Poor physical work environment:
- means workers are exposed to unpleasant, poor quality or hazardous working environments or conditions
- includes performing hazardous tasks (such as work at heights), working in hazardous conditions (such as near unsafe machinery or hazardous chemicals), or doing demanding work while wearing personal protective equipment that is poorly fitted, heavy, or reduces visibility or mobility
- includes conditions that affect concentration, like high noise levels, uncomfortable temperatures or poor lighting; and unpleasant conditions such as poorly maintained amenities, unpleasant smells or loud music
- includes working with poorly maintained equipment, such as equipment that has become unsafe, noisy or started vibrating
- includes work-related accommodation that causes fatigue, like conditions that are noisy, uncomfortable or that stop workers getting enough sleep.
Identify and assess the risks
To learn if there is poor physical work environment in your workplace (or the potential for it) look at everything from the work environment to work tasks, how they’re carried out, and the way work is designed and managed.
- Consult your workers. They may tell you they feel stressed, worried, afraid, uncomfortable or distracted. They may raise concerns about possibly injuries, fatigue or things going wrong. Talk with your health and safety reps and committee too.
- Observe work and behaviours. workers not wearing PPE may be a sign it isn’t fitted properly or you may be able to observe physical hazards such as noisy plant in the workplace.
- Review information such as overtime records, time off, injuries, incidents and near misses, and workers compensation claims.
- Use surveys and tools. If you have more than 20 workers may find the People at Work psychosocial risk assessment tool useful. Head4Work is suitable if you have 20 or less workers (see Psychosocial hazards resources).
- Have a way for workers to report their concerns, and treat these seriously and respectfully. That will encourage reporting and help you fix the problem.
- Identify other hazards present and consider them together. Hazards can interact and combine to create new, changed or higher risks. For example, a poor physical environment may create a higher risk in workplaces with high job demands because workers are distracted or in a hurry.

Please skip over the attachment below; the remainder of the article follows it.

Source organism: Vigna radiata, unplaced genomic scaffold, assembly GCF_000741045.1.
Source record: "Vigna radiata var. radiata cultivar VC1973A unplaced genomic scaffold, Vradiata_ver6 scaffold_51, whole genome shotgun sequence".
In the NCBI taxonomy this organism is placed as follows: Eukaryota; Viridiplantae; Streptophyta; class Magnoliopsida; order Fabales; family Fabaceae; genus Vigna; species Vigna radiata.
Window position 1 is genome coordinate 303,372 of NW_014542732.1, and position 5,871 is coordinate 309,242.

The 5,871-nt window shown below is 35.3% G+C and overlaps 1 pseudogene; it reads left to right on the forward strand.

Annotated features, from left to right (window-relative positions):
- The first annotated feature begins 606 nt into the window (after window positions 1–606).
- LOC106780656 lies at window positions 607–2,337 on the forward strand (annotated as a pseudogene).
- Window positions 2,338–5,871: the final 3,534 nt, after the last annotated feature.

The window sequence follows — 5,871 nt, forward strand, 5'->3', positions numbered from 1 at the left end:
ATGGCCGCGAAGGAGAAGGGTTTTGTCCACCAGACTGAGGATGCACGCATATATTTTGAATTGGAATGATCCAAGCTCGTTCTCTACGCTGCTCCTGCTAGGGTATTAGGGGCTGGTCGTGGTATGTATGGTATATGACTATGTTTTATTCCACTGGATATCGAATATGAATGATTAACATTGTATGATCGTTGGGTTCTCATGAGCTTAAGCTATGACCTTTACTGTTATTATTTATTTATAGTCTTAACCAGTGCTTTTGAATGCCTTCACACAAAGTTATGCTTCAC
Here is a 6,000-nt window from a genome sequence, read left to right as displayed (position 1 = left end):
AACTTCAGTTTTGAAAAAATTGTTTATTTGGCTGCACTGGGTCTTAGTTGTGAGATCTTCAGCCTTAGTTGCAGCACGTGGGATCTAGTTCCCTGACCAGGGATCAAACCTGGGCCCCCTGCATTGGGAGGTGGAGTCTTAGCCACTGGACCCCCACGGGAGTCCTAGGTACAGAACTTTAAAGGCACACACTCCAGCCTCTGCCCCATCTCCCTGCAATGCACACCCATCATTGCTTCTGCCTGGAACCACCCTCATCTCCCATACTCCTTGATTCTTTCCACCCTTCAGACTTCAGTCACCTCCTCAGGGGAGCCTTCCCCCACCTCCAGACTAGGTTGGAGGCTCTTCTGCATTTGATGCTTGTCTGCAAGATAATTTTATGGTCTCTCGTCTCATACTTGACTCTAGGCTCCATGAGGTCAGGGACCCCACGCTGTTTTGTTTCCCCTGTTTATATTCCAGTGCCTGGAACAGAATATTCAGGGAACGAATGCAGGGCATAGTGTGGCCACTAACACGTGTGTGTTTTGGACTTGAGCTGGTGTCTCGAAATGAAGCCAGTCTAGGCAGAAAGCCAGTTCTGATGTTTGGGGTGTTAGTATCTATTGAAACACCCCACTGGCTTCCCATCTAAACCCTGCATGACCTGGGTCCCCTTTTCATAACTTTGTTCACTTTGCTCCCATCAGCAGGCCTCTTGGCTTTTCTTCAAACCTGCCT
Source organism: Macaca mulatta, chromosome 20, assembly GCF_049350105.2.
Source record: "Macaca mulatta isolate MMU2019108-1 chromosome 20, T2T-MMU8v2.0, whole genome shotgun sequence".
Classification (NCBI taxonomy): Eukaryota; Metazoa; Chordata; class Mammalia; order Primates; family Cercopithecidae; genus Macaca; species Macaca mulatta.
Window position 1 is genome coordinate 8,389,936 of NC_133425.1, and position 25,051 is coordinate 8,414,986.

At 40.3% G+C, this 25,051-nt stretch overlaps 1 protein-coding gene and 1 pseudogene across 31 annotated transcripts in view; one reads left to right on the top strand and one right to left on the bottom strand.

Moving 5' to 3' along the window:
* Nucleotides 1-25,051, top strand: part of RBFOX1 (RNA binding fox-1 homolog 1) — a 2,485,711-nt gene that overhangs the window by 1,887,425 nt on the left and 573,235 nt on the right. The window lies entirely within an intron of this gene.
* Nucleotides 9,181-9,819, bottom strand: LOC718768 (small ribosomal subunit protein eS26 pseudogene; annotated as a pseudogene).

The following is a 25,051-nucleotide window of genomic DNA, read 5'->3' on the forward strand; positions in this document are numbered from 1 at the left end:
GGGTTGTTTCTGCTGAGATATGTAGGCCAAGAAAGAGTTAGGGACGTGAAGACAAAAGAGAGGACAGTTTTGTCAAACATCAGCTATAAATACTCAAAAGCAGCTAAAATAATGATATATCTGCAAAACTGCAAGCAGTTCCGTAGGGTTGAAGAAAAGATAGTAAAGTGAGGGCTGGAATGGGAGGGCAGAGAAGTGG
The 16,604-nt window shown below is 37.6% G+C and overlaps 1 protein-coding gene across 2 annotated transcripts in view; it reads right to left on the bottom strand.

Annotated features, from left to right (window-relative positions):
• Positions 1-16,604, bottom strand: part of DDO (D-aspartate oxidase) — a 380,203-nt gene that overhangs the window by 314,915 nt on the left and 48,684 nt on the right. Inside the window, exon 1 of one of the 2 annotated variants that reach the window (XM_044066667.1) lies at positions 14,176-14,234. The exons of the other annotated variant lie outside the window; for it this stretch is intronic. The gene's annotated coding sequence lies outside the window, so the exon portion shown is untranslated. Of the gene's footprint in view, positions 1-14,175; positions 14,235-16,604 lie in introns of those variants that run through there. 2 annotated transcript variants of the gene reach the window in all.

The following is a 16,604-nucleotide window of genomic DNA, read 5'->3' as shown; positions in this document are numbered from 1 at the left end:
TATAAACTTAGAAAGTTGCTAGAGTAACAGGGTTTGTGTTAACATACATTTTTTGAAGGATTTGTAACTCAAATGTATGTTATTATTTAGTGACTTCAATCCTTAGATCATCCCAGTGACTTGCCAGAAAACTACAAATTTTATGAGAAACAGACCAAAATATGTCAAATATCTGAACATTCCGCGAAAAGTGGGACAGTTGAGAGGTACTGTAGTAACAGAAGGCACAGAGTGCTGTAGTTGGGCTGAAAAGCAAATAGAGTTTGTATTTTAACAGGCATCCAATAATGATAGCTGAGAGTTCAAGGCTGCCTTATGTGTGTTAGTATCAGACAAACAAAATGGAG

Consider how long, how often and how severely workers are exposed to hazards. The longer, more often and worse the poor physical work environment, the higher the risk that workers may be harmed.
Practical control measures
Here are some ideas for control measure that can help you prevent and manage poor physical work environment.
Specific duties may also apply under the WHS laws for managing a poor physical environment. For example, how to manage the risks of plant in the workplace. See our Hazards and solutions A-Z and Codes or practice, including the code of practice Managing the Work Environment and Facilities.
Risk assess tasks to ensure that adequate controls are in place
Ignore feedback from workers about environmental conditions
Regularly assess environmental conditions such as heat, noise, chemicals in atmosphere, dust
Provide inadequate or inappropriate PPE because workers may not use it and it may not be effective
Monitor specifically at the area where the workers are located
Ignore your risk assessments and the controls
Make sure there are controls in place to protect workers, such as regular rest breaks, properly fitting PPE
Review your control measures
You must review your control measures to check they are working as planned. If your control measures aren’t managing the hazard or is creating new risks, you must make changes.
Get feedback from those affected by the changes, and include them in any modifications to their workplace or work routines. Look at your incident records to see if numbers are going down.
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